Numerous critics have tried to define meaning in T.S Eliot's "The Waste Land," a poem that break with conventional modes of expressing by condensing language. The poem uses as its framework or vehicle five stages of a soul in despair. The speaker attempts to achieve redemption in the "waste land" of society that is without godhead. The overall tone of the poem is one of doubt, though the speaker does remain hopeful that even in such a godless environment redemption is possible. Eliot's poem conveys this theme and this tone through a treasure trove of imagery that shall be the focus of this analysis.
The overall theme of "The Waste Land" is the search for redemption or coming to terms and acceptance of life. This is particularly difficult in a godless world, one that Eliot uses imagery to convey in the poem. Like a man in his youth, the world used to bring images of fertility and seasonal change brought new life, but now in the existential world there is only sterility, "A heap of broken images, where the sun beats / And the dead tree gives no shelter, the cricket no relief, / and the dry stone no sound of water," (Eliot, lines 22-24). Kroll (p. 160) maintains Eliot uses such barren imagery as an allusion to another time of decay, that of the Middle Ages, "Eliot is associating the decay, sterility, and decadence of modernity with the blighted land of the grail myth."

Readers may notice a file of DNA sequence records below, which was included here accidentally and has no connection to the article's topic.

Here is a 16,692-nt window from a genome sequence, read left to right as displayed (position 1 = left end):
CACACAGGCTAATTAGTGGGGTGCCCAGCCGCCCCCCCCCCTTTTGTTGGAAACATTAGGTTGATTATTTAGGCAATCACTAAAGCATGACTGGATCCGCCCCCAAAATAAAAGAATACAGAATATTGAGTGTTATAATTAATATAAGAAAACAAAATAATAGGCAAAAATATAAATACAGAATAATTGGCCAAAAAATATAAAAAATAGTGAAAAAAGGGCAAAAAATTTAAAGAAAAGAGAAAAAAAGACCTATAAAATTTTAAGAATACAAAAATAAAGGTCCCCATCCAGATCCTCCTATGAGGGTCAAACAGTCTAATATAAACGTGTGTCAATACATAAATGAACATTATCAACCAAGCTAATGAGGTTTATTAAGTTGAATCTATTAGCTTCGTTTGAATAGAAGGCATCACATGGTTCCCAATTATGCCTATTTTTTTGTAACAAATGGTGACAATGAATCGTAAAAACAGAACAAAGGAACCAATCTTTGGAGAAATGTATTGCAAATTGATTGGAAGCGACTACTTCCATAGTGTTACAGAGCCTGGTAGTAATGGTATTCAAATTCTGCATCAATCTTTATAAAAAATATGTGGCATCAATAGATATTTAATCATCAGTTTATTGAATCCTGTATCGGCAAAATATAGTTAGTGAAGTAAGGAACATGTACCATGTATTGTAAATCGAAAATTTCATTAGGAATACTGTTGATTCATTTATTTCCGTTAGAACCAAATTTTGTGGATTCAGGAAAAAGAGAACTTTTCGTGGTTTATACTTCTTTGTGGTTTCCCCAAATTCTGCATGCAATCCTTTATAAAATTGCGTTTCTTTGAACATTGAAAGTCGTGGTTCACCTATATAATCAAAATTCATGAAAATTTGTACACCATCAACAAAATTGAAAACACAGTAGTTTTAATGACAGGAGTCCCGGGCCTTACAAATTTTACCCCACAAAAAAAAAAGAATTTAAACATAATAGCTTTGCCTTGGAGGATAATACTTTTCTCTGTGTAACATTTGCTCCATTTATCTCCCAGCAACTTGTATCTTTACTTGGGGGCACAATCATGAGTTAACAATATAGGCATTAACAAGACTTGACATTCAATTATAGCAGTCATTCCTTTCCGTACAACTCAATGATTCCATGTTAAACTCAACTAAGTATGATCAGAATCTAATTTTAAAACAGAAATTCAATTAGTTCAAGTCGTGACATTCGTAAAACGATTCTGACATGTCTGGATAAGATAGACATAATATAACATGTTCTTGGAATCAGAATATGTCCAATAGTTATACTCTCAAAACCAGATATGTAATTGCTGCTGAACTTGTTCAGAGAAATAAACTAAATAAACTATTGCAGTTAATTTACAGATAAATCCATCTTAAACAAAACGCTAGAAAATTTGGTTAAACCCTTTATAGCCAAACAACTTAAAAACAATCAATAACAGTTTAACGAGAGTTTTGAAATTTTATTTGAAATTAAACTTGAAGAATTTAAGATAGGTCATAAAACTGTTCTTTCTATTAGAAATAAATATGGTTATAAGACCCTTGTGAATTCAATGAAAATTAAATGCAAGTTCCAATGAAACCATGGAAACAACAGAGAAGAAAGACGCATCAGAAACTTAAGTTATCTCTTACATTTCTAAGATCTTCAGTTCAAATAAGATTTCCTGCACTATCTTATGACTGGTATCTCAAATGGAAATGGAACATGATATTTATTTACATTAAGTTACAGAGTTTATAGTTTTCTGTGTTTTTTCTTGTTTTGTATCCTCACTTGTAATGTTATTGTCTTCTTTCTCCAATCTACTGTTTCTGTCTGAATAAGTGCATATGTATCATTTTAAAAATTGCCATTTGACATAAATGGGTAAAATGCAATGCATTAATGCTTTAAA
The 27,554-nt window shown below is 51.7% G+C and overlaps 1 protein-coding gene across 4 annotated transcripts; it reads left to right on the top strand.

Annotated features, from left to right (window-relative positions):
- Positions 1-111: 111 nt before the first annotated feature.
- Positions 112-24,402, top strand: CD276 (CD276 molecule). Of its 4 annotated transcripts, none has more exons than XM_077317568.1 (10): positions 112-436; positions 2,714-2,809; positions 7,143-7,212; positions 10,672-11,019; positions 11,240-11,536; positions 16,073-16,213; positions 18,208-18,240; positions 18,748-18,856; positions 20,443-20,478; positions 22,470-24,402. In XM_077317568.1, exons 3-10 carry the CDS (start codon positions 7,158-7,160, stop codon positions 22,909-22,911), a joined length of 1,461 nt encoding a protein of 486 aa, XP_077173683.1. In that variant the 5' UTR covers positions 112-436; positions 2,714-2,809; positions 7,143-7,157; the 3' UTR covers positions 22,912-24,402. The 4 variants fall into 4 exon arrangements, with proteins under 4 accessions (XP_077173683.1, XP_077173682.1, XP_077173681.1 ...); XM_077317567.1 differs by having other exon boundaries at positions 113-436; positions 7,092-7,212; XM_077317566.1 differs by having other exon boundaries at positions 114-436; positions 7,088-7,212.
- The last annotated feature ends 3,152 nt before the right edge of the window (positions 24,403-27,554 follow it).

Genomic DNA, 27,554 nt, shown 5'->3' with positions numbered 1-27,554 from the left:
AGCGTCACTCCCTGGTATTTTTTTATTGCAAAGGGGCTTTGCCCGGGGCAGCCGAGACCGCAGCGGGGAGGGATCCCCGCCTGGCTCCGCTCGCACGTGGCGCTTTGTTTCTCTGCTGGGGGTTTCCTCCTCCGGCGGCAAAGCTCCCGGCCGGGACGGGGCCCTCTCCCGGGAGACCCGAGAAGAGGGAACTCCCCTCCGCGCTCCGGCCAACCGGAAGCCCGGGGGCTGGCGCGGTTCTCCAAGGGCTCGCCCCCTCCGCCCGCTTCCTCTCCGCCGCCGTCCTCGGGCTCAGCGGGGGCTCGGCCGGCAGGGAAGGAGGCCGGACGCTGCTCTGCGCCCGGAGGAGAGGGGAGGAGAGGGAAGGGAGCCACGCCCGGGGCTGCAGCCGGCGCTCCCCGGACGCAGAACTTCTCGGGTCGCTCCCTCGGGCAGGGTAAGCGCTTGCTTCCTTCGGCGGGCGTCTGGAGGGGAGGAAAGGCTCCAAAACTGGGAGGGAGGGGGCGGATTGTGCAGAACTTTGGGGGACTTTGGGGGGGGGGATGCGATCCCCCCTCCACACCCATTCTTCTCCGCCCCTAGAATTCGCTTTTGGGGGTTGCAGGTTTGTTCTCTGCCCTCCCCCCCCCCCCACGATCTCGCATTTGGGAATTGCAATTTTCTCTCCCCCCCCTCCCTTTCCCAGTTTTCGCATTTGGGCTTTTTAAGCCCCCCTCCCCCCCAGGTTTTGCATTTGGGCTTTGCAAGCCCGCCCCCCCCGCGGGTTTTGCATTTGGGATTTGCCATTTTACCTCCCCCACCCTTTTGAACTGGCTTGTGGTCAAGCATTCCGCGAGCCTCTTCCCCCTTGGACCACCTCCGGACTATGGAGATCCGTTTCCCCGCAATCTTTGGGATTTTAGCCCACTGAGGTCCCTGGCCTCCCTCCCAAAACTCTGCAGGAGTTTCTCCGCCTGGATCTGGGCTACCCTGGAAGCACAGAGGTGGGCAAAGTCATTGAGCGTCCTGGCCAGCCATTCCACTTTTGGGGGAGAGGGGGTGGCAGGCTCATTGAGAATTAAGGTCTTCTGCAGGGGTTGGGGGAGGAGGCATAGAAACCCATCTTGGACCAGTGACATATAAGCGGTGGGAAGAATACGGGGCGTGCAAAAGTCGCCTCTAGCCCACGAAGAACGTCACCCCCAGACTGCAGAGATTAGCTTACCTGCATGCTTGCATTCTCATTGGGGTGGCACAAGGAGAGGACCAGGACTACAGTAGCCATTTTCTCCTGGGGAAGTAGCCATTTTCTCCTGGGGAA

Living in an existential modern world basically dooms one to being